How your experience with mental ill-health can help others
If you have lived experience of mental ill-health and have used support services yourself, you could help others on their journey by volunteering as a peer supporter. Through sharing your knowledge, and what has helped you throughout your journey, you could inspire and give hope to others that recovery is possible. At Andover Mind we really believe in the value of lived experience and have peer supporters volunteering at all of our well-being centres.
Benefits of being a peer supporter
As well as the positive feelings and increased level of self-esteem associated with helping others, being a volunteer peer supporter can be a great first step into a career in mental health. We have many examples at Andover Mind of people who have done just that, going on to build successful careers within the organisation.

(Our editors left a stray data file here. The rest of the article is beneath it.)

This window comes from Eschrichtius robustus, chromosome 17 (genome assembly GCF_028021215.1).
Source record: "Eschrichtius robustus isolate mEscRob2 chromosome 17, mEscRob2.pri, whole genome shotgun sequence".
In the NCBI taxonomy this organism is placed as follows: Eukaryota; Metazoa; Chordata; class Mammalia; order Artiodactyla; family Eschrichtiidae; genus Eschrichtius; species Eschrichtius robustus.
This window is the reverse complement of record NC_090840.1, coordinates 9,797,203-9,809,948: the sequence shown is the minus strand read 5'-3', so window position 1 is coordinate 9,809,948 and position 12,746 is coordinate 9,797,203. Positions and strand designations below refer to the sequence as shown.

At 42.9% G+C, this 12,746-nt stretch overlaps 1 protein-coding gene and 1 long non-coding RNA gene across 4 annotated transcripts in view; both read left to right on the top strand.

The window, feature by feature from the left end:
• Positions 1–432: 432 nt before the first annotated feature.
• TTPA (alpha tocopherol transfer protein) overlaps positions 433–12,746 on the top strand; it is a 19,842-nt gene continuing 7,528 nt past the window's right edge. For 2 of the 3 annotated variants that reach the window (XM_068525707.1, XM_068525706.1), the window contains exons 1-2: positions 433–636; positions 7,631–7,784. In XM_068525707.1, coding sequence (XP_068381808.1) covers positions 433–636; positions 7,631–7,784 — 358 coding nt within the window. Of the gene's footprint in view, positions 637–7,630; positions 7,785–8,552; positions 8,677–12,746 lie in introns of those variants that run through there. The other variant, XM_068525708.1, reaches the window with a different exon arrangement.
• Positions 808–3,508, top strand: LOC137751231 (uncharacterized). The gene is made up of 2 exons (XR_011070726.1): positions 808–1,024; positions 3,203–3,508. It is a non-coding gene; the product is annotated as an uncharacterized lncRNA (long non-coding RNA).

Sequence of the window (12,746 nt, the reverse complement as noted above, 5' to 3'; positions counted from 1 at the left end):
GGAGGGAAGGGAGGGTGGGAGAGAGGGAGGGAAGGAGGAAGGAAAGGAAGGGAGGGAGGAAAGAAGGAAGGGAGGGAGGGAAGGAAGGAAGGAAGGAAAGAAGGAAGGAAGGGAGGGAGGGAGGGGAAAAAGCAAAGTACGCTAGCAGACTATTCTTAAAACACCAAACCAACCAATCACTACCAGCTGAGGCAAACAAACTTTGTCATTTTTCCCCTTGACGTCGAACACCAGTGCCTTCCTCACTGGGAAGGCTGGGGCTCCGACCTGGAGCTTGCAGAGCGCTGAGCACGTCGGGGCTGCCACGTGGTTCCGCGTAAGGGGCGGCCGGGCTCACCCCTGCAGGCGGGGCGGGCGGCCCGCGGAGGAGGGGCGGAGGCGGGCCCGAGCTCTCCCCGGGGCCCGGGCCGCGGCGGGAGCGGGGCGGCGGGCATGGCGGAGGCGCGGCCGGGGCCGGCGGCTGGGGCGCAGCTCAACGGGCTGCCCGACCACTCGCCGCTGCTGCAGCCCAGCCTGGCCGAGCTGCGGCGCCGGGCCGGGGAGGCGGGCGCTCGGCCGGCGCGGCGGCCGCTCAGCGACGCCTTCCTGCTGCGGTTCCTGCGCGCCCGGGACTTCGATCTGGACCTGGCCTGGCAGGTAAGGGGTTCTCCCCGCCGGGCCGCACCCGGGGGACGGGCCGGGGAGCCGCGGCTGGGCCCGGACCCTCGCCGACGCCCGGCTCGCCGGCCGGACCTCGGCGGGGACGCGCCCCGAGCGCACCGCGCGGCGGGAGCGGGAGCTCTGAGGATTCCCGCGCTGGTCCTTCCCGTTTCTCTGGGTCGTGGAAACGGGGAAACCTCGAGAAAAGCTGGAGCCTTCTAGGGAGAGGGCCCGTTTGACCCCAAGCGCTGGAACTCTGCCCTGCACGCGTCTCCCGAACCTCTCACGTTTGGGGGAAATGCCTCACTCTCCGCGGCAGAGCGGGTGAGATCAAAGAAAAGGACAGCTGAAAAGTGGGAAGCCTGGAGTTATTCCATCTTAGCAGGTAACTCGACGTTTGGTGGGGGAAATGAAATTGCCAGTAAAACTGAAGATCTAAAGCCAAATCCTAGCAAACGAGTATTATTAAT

Peer supporters help with:
- running self-help groups for service users and sharing experiences
- gathering feedback on services via paper surveys, focus groups, community meetings or telephone surveys
- providing support on a 1-1 basis for service users, helping them to access community groups or support services for the first time
- encouraging service users to attend meetings involving other partners, e.g. Community Mental Health Teams, in-patient units, drug and alcohol services, etc.
- supporting people to take part in service user involvement groups
- training outside-organisations in mental health awareness, telling your own story to illustrate a journey through services and talking about what has and hasn’t worked for you
Get in touch
Take a look at our volunteer vacancies page to get involved or contact Lisa Langman on 01264 332297 or email: email@example.com. You can also contact us via this form.
If you’re interested but unsure whether this is the right step for you, please call Barbara Allen on 01264 332297 for an informal chat, or email: firstname.lastname@example.org.